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Port Washington

Concerns prompt close look at intersections PDF Print E-mail
Wednesday, 26 July 2017 19:19

Port committee considers changes at Grand-Webster crossing and busy streets near middle, elementary schools

    Two intersections near Port Washington schools could see major changes in the coming months as city officials look to increase safety.
    The Traffic Safety Committee last week recommended that the city install four-way stop signs at the intersection of Holden Street and Norport Drive next to Thomas Jefferson Middle School.
    But members did not make a recommendation on improvements to the intersection of Grand Avenue and Webster Street, near Port Washington High School and the Niederkorn Library.
    The Grand Avenue intersection has long been a concern for officials since there have been numerous accidents and near misses, some involving pedestrians.
    A five-day study of the intersection done by Police Officer Gary Belzer in late May — before school was out for the year — concluded pedestrian safety is a concern, Police Chief Kevin Hingiss, a member of the committee, said.
    In Belzer’s report, he noted that he observed numerous violations — failure to yield at the intersection being the primary one, followed by distracted drivers and then speeding.
    Likewise, Belzer said he observed several near misses as vehicles turned south from Grand Avenue onto South Webster Street. Most of these were caused by distracted drivers or the amount of activity at the intersection.
    Part of the problem, committee members noted, is that the intersection is offset because North and South Webster Street do not line up.
    There are crosswalks across Grand Avenue on the west side of the intersection with North Webster Street and a half-block away at the intersection with South Webster Street.
    Public Works Director Rob Vanden Noven, a committee member, said one simple measure that could help the situation would be repainting the crosswalks, since they are “nearly invisible” now.
    Eventually, he said, the city could consider creating more prominent crosswalks similar to those in downtown that could better warn motorists of pedestrians.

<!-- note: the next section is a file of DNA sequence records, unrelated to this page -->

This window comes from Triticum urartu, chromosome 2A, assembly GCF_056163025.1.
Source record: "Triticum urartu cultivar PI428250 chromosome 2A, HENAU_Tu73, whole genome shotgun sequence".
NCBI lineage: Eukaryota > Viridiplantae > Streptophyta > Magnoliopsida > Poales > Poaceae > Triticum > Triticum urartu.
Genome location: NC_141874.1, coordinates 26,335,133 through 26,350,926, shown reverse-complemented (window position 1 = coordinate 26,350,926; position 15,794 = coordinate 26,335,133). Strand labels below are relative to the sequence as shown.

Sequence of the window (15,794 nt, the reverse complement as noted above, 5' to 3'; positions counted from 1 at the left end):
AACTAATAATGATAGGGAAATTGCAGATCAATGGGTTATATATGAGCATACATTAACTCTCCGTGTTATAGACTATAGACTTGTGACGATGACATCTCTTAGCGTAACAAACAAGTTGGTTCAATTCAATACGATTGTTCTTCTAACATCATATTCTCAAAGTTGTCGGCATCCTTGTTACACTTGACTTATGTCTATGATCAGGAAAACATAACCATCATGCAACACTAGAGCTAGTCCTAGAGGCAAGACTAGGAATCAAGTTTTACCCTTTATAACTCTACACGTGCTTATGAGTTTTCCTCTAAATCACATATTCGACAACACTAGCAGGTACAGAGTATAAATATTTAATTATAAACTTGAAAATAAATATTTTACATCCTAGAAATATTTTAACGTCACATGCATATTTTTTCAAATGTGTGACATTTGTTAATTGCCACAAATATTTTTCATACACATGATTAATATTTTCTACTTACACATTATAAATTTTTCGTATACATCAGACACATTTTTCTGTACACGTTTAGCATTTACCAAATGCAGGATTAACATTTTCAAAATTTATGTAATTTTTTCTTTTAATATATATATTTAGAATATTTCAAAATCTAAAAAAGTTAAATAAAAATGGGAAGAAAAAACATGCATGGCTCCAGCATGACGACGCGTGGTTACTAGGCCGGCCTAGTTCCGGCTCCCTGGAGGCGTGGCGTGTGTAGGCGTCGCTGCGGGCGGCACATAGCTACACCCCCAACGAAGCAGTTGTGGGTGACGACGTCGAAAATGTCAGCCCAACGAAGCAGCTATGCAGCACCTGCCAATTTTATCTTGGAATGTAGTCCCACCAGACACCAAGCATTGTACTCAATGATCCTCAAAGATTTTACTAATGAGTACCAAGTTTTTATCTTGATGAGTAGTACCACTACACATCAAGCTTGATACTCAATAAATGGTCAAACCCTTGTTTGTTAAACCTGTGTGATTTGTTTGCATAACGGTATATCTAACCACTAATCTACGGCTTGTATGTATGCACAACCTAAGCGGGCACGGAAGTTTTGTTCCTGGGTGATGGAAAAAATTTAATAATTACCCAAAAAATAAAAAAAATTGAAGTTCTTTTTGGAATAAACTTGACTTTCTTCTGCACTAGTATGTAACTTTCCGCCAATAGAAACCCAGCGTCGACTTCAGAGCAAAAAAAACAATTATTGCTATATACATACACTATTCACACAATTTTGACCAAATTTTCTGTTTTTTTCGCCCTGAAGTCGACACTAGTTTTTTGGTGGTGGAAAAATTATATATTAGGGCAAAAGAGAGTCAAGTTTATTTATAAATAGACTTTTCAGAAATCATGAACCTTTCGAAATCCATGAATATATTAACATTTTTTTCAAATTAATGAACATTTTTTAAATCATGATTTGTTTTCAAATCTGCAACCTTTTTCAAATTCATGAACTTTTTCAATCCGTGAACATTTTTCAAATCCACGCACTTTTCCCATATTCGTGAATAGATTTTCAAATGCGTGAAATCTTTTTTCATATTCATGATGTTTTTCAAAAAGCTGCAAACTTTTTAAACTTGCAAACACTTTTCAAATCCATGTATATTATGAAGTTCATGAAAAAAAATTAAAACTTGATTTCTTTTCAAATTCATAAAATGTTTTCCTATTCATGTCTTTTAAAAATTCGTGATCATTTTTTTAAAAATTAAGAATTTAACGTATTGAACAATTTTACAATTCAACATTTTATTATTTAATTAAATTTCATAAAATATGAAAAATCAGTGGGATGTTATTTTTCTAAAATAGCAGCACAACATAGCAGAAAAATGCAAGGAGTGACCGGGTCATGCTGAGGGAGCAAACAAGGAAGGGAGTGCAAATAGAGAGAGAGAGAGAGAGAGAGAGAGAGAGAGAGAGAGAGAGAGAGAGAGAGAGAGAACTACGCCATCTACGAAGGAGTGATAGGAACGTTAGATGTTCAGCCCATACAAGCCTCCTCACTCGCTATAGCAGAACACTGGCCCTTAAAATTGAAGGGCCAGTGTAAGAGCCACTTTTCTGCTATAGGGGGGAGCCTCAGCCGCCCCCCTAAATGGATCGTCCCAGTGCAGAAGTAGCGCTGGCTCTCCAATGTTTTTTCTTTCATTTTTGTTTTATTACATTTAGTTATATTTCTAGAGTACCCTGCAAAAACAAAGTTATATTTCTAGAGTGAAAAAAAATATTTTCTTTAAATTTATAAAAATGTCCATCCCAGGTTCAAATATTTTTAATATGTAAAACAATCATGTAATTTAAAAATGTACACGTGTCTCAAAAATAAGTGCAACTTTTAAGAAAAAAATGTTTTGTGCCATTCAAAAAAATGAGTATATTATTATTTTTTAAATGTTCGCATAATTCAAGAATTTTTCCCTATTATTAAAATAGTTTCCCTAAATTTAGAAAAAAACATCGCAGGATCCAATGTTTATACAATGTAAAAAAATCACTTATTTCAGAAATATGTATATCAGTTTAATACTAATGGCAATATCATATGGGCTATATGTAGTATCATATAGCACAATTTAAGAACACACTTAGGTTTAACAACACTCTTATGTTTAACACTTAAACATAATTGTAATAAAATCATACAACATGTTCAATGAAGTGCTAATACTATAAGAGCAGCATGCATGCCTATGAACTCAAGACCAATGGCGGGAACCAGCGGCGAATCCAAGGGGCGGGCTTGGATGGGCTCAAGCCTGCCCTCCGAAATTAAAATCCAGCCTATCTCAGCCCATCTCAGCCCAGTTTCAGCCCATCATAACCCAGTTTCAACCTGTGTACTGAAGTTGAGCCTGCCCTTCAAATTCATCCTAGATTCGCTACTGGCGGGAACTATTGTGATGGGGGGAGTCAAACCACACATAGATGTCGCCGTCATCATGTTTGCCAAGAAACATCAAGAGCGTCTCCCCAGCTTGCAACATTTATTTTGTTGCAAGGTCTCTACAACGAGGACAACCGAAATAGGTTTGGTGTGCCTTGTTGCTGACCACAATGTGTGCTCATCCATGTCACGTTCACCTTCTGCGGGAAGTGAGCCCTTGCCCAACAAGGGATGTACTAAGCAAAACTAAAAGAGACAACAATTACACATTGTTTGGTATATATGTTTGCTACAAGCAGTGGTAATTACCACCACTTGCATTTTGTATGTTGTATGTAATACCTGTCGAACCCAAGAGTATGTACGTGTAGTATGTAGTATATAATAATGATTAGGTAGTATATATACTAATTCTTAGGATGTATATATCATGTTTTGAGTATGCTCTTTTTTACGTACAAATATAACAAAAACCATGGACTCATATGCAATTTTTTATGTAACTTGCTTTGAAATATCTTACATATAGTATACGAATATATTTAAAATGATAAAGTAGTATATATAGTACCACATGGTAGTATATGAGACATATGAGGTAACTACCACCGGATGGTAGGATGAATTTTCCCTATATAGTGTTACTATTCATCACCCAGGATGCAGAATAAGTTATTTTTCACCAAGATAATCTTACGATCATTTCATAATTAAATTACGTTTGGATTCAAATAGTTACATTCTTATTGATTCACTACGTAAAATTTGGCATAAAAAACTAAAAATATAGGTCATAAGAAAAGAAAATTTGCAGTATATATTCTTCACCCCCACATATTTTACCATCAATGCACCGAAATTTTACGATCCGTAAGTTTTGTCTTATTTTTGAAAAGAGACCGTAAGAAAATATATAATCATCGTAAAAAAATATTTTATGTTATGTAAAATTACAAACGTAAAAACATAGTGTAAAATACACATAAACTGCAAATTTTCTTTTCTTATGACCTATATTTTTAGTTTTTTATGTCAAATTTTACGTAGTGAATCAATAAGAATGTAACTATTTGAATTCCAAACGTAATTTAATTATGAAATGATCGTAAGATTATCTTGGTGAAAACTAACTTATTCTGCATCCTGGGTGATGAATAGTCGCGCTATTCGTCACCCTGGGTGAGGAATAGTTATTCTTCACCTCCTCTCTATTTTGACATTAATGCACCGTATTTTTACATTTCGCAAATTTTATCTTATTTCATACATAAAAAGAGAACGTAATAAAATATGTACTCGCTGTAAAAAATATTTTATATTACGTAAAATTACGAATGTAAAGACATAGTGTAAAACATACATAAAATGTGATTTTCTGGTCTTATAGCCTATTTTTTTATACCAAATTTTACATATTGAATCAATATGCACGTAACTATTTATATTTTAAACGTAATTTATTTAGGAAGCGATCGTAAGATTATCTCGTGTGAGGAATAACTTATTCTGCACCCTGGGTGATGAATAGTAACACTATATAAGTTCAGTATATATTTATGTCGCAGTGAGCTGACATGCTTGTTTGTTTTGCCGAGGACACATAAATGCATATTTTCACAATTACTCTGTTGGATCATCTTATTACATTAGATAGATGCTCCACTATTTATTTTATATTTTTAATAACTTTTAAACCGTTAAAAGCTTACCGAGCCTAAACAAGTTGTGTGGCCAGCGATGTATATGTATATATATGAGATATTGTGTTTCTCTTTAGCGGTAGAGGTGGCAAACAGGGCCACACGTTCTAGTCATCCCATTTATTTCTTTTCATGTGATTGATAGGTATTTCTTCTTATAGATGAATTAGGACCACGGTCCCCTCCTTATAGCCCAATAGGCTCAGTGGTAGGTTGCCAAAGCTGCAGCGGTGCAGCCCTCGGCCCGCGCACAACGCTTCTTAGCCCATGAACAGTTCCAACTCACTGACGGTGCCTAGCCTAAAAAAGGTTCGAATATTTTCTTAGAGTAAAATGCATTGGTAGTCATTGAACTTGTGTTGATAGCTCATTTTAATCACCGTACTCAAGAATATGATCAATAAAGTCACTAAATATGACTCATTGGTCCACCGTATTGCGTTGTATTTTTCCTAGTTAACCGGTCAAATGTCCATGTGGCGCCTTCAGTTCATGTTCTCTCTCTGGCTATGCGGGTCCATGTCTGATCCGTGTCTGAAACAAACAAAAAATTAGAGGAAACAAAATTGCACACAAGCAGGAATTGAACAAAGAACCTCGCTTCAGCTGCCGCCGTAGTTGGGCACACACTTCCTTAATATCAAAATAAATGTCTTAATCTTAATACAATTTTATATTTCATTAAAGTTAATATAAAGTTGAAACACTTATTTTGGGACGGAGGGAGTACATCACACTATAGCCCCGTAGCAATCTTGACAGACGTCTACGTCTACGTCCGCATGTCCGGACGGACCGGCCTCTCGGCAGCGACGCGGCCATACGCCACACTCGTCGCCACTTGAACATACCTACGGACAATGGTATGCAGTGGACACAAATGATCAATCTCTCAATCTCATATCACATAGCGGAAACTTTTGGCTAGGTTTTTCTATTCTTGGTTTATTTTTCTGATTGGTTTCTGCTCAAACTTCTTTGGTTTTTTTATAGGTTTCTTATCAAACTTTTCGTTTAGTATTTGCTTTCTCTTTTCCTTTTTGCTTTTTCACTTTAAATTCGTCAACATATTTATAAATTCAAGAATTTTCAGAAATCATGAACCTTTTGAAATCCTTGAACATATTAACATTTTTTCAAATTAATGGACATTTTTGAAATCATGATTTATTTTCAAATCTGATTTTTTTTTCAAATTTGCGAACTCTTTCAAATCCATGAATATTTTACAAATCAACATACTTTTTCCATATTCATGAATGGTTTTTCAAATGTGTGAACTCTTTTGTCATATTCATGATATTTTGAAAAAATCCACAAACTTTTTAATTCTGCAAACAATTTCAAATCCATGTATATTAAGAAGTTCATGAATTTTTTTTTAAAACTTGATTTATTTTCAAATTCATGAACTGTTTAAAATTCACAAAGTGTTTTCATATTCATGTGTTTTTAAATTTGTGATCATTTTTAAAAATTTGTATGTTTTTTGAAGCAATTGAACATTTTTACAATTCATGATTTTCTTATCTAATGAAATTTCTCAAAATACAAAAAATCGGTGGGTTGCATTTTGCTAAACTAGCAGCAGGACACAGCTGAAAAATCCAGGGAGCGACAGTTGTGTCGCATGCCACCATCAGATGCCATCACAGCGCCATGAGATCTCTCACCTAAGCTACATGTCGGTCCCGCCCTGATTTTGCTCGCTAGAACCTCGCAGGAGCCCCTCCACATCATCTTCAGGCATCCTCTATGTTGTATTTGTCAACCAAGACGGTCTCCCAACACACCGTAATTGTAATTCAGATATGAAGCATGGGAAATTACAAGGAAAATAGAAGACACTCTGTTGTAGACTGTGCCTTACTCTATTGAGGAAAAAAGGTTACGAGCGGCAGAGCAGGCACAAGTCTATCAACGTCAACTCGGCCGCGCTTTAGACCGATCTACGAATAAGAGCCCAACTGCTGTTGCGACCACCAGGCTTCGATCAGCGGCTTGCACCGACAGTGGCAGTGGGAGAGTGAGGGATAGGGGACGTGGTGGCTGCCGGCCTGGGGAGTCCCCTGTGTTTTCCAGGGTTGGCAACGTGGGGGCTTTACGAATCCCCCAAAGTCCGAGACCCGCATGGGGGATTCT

“I think when people are most at risk is when people don’t see it as a pedestrian crossing,” Vanden Noven said.
    But Hingiss noted that part of the problem is that frequently when a driver stops for a pedestrian, motorists behind the vehicle try crossing on the right and nearly strike the person crossing,
    The city’s Active Community Environments Team has asked the city to consider placing bump-outs in the area to help avoid that problem, Vanden Noven said, but no funds have been budgeted for that work.
    The state would also have to sign off on bump-outs, he said.
    The committee also discussed the possibility of installing pedestrian signal lights in the area, moving the crosswalks and other potential solutions, but found significant drawbacks to each.
    “I look at this and no matter what solution we talk about, it causes another problem,” Ald. John Sigwart, a member of the committee, said.
    Vanden Noven also noted that Port Main Street Inc. is considering creating an entryway feature in the area, which could change the dynamics.
    The committee decided against making a recommendation, saying it needs to first find out what Main Street is planning for the area and talk to experts.
    The committee also recommended placing a four-way stop at the corner of Norport Drive and Holden Street, a measure recommended by City Attorney Eric Eberhardt.
    Eberhardt, who lives on Holden Street just north of Thomas Jefferson Middle School, wrote to Vanden Noven asking for the changes, saying, “based on my daily experience, I am convinced that it is only a matter of time until a child or other pedestrian is struck.”
    He compared the times when parents drop off and pick up students as “an Indianapolis 500 traffic situation in which children and adult pedestrians are quite literally forced to run for their safety or their lives while crossing at the intersection.”
    On the second day of summer school this year, he said, his wife was walking in the crosswalk when she was nearly hit by a motorist.
    “It is indeed frightening to watch each morning as we say a silent prayer for the safety of the kids and adults on foot,” Eberhardt wrote. “Frankly, there is something about the layout or appearance of the intersection to motorists that leads them to sense it is, or ought to be, a four-way stop — but it is not.”
    City Administrator Mark Grams said there are a number of issues at the intersection, including people parking at the crosswalk, which inhibits pedestrians’ ability to cross, and people driving fast on Holden Street without regard for pedestrians.
    “I always opposed putting stop signs on Holden because it is kind of a thoroughfare,” Grams said. “Now, I’m kind of seeing the light.”